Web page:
Living in the Atlanta area method experiencing the beauty of character’s four seasons, and sometimes to the extreme. When it rains in Georgia, it tends to pour. In the winter, temperatures can be downright bone-chilling. The coldest day of 2012 was February 12, with a low temperature of 19°F; on average the low temperature is 36°F, according weatherspark.com. The coldest month of 2012 in Atlanta was January with an average daily low temperature of 37°F.
An excessively cold winter combined with the rise in utility costs is a concern for many Atlanta homeowners trying to stay within their budget. According to the U.S. Energy Information Administration’s Short Term Energy Outlook released on August 6, 2013, the projections for U.S. residential heating fuel prices1 for the winter of 2013-2014 (October 2013 to March 2014) are:
· Natural Gas: $11.33 per 1,000 cubic feet, about $1.11 per therm2
· Heating Oil: $3.63 per gallon
· Electricity: 12.00 cents per kilowatt-hour
You don’t have to sacrifice your budget to keep away the winter chill. The tips below can cut your heating bill by 20 percent or more. Each project will take about 30 minutes to complete. The materials are inexpensive and easy to install. You’ll see a quick return on your investment of money and time.
- Install a programmable thermostat. A programmable thermostat will save you money because you can set the thermostat to keep the temperature lower when residents are asleep or no one is home, and set the temperature higher at desired times, such as when you wake up in the morning. You can save 10 percent off your annual heating expense by lowering the thermostat temperature 10 to 15 degrees for eight hours a day. The idea that the furnace works harder to warm up the house after the temperature is set low is a wives tale-you do save money.
- Weather-stripping. Door and windows can have torn and worn weather-stripping that creates drafts. Seven to 12 percent of a home’s heat loss occurs around windows and doors. Homeowners often will turn up their furnace to fight the chill of a draft. The furnace works harder due to the warm air loss. If you have kids, weather-stripping around the popular home entrance and exit door may need to be replaced every few years because of use. If you can see daylight under your exterior doors, then you’re losing the indoor heated air, and money. You can replace weather-stripping by pulling off the old and tacking on the new. Some thresholds have several screws to adjust the height to eliminate a gap. Turn the screws counterclockwise to lift the threshold until daylight is gone. Light peeking by the corners is fine. The door should not drag on the threshold because it’ll use the weather-stripping. The threshold should not be so high that it interferes with opening and closing the door.
- Seal electrical boxes. Insulation is often not placed around or behind electrical boxes correctly in exterior walls, making them drafty. To stop the leaks, remove the cover plates and fill small gaps around the boxes with acrylic latex caulk. For large gaps, use foam sealant. Place a foam gasket over the outlet and replace the cover plate. A gaskets kit costs about $1.93 at Home Depot.
- Seal gaps in pipes, gas lines, and electrical cables. Gas lines, cables and pipes often have gaps around them that have been filled with caulk. Caulk ultimately peels, fractures, and falls off. Cold outside air can pass by slowly by the gaps. Seal the gaps with expanding foam. For water pipes under the sink, unscrew and pull back the escutcheon ring, then caulk around the pipe.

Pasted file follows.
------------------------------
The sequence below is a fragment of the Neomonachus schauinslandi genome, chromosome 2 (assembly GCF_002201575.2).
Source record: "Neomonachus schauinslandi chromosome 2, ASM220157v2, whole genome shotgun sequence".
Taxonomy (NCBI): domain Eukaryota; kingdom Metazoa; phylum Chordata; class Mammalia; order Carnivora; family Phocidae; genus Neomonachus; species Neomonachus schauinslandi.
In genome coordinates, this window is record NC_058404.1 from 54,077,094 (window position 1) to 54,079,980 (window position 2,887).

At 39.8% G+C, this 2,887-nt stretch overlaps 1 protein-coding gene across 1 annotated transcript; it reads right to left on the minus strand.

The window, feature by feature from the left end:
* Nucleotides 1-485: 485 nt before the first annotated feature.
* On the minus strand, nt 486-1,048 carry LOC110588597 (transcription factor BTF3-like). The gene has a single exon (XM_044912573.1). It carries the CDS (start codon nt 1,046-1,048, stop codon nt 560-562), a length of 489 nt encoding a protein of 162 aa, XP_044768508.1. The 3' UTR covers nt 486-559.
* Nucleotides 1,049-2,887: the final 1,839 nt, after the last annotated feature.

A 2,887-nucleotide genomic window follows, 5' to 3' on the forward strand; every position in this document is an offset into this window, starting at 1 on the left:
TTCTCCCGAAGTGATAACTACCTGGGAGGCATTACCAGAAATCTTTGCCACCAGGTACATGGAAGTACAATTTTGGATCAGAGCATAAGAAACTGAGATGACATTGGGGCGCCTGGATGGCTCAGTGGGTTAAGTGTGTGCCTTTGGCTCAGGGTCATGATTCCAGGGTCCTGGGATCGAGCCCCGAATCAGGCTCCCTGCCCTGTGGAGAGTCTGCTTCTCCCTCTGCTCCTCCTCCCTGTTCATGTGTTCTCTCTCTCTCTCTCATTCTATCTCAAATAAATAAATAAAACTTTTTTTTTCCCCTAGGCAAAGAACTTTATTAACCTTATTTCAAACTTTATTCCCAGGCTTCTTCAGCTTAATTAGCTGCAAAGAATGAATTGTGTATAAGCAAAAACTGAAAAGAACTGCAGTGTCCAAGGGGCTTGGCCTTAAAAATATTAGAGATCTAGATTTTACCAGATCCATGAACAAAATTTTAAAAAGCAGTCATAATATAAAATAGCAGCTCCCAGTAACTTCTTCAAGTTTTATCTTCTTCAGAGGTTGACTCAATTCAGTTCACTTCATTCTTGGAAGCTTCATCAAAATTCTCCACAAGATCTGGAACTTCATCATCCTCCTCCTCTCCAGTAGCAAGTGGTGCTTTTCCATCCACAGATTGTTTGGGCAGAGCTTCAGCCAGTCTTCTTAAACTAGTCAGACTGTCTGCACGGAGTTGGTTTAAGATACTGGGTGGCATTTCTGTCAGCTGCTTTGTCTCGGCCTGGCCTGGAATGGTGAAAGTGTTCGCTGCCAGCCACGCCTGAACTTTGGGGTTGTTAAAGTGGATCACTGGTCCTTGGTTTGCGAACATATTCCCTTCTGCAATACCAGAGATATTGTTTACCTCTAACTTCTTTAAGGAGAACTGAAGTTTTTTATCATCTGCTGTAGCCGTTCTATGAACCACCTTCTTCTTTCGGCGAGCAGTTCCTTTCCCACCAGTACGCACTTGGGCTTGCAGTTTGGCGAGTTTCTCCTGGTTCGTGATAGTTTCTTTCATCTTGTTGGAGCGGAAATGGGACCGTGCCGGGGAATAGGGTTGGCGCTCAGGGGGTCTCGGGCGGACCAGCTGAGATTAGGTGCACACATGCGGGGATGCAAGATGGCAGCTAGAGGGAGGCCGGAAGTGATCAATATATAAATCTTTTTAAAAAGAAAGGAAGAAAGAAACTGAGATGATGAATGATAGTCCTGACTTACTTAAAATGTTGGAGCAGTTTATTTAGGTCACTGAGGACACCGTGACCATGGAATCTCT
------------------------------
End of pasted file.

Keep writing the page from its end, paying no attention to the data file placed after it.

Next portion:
- Use a space heater. Put a space heater in the most popular gathering place in your home and turn down the thermostat temperature. The rest of the house will be cooler, true, but you can save 3 percent on your heating costs for every degree below 70 F. The cost of buying the heater and using electricity to function it will nevertheless save you more money in the long run.
- Clean filters. Keep heating system filters clean. Clogged filters cause the furnace to work harder.
- Cover windows with spread film. Windows explain 25 percent of heat loss in homes. Covering the windows, French doors, and sliding patio doors with clear plastic film can reduce the loss. Wal-Mart sells the spread film window kits starting at $10.97. You can also buy less expensive film that applies with tape at home centers. It is easy to apply, won’t harm your trim or paint, and is easy to remove.
- Use an inflatable chimney balloon for the fireplace. When a fireplace is not in use, already with the damper closed, heated indoor air escapes by the chimney. You can block the airflow with an inflatable chimney balloon, which is also known as a “fireplace plug” or “inflatable draft stopper.” The chimney balloons come in various sizes and cost $42.99 and up. They are obtainable on Amazon.com and other retailers. You inflate the balloon and place it in the chimney. It’s easy to install and remove.
- Seal attic access doors. already in well-insulated attics, the access door may not be properly insulated, allowing warm air to escape. A door that is warped or otherwise won’t lie flat allows outside air to leak into the attic. Use adhesive to attach fiberglass batt insulation to the attic side of the door and a latch bolt system to close the door tight.
- Furnace maintenance. Self maintenance is a good thing, but Georgia strength recommends having an Atlanta heating contractor service your furnace yearly to keep your unit operating perfectly and efficiently. If your furnace is older, you may want to consider modifying or replacing your furnace with a high-efficiency form.
By combining proper equipment maintenance and upgrades with recommended insulation, air sealing, and thermostat settings, you can cut your energy use for heating and cooling-and reduce environmental emissions-from 20%-50%, according to the U.S. Department of Energy.